In San Francisco, Lowell High School has long been known as one of the most successful schools in the state, if not the nation. It produced a generation of gifted and talented students who were sought after by the country’s most prestigious colleges and universities. The school used a merit-based admissions process, selecting applicants who showed the most promise. Or at least they did until a couple of years ago when the social justice warriors on the school board scrapped the merit-based process and replaced it with a lottery system to be more “fair.” As we recently discussed, the failure rate at the school went through the roof, to the surprise of almost nobody.
People clearly noticed and the school board must have gotten an earful. This week, the board voted to rescind the policy and return to the merit-based admission policy. This will likely come as a relief to many parents of children hoping to excel, but at least two classes of students will have had their hopes diminished. Will the school’s reputation recover to once again be what it was in the past? (National Review)
The San Francisco school board voted 4-3 Wednesday night to return Lowell High School to a merit-based admissions system, two years after it first switched to a lottery-based system.
Beginning with freshman entering in fall 2023, test scores and grades will be used to admit students to Lowell, barring any other changes by the board, the San Francisco Chronicle reported.
The board first voted in favor of a switch to the lottery system in October 2020 because they said remote learning created a lack of academic data on which to base admissions decisions.
Even with the obvious collapse of the high standards at Lowell following the change, the board still only managed a razor-thin 4-3 vote to return to merit-based admission standards. That’s rather remarkable, particularly when you consider the fact that during the last semester, guidance counselors were discovering failing students who had been admitted to the school despite having a barely second-grade mastery of reading or math.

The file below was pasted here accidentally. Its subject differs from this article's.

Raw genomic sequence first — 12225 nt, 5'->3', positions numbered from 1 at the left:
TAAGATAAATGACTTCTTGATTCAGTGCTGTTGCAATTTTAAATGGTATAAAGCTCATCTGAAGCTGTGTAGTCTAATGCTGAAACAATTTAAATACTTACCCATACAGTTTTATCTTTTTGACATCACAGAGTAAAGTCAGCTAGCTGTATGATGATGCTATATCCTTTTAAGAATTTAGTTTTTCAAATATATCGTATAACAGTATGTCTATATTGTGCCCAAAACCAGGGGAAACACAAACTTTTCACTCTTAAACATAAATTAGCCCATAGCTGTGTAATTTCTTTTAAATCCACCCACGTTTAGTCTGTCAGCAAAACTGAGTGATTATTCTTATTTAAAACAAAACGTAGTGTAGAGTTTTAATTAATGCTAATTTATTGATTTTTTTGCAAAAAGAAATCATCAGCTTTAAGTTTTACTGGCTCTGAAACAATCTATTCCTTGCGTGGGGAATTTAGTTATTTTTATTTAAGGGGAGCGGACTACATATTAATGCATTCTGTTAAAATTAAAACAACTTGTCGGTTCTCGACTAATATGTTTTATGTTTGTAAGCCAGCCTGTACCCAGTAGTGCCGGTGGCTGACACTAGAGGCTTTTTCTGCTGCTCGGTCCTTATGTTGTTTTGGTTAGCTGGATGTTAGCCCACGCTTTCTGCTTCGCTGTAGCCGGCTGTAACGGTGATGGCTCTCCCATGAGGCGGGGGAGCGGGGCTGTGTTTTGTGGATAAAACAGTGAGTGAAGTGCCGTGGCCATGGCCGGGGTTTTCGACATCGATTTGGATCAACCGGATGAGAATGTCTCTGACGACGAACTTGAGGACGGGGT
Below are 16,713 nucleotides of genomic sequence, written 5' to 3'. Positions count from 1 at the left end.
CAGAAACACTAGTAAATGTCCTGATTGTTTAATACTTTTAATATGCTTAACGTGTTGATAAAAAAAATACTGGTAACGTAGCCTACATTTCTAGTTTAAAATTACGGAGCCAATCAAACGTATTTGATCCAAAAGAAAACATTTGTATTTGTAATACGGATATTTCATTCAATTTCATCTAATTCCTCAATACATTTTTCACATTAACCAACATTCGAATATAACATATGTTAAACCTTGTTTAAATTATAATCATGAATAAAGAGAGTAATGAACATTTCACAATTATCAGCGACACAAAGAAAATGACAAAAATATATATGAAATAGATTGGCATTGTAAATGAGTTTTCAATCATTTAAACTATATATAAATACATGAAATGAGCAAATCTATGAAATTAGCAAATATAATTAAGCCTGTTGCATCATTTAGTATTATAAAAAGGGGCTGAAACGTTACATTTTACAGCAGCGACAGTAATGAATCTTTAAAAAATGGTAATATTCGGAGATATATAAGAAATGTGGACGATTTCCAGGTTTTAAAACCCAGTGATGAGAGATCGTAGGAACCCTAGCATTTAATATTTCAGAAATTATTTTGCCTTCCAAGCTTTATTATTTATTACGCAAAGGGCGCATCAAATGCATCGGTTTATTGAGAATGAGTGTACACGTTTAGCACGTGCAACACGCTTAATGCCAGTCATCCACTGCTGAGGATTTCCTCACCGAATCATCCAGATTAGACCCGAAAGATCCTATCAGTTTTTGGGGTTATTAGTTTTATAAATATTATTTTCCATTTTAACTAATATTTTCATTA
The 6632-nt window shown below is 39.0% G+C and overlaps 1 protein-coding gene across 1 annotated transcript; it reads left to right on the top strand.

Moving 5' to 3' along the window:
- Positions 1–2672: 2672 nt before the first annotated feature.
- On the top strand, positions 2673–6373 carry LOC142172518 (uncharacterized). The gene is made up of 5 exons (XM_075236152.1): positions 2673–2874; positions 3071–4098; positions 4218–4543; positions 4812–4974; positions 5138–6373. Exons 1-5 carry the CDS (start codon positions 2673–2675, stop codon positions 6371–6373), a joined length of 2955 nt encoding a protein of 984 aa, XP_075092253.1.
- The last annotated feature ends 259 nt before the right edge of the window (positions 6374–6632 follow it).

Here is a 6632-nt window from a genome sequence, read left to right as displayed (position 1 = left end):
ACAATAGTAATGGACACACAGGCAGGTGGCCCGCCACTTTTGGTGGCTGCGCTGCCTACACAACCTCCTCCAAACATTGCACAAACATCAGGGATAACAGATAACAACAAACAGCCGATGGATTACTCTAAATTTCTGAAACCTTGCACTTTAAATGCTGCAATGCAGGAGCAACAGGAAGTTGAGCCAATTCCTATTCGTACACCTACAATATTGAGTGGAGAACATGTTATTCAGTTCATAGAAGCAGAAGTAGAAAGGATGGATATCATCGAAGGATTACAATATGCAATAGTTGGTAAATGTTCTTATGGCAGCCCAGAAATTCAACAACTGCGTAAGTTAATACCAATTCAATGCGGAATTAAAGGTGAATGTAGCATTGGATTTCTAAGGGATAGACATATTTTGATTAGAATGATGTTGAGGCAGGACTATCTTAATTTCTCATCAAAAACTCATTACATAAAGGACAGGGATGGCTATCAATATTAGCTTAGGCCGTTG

We are also reminded that one of the justifications cited by the board when making the change in 2020 was the “racism and lack of diversity” in the student body. That will probably sound curious to some observers when you consider that more than 50% of the student body came from Asian-American families prior to the change. But it actually makes perfect sense. Liberal activists are always terribly concerned about racism hiding around every corner, but those concerns do not apply to Asians. They aren’t considered a “proper” minority in America in the same way that they view Black and Latino residents.
In a separate vote, the board reversed a previous order to cover up a mural of George Washington at Washington High School. That order was also based on allegations of racism. But the reason for the reversal was not that the original order was too stupid for words. It came about because “the board failed to conduct an environmental impact report” prior to enacting the measure. What the environmental impact of putting a tarp over a mural might be was not mentioned.
The real reason for this “change of heart” on the school board is obviously the fact that three members of the board were recalled earlier this year and the rest of the board knew they might be next. It was a change driven by concerned parents in the heart of one of the bluest, most wildly liberal cities in the nation. And with a bit of luck, perhaps the message will begin to sink in among other school districts around the country. Your job is to make sure that children are getting the best education possible and offer them a chance at a successful life. It’s not to promote your political party’s woke agenda at the expense of the students.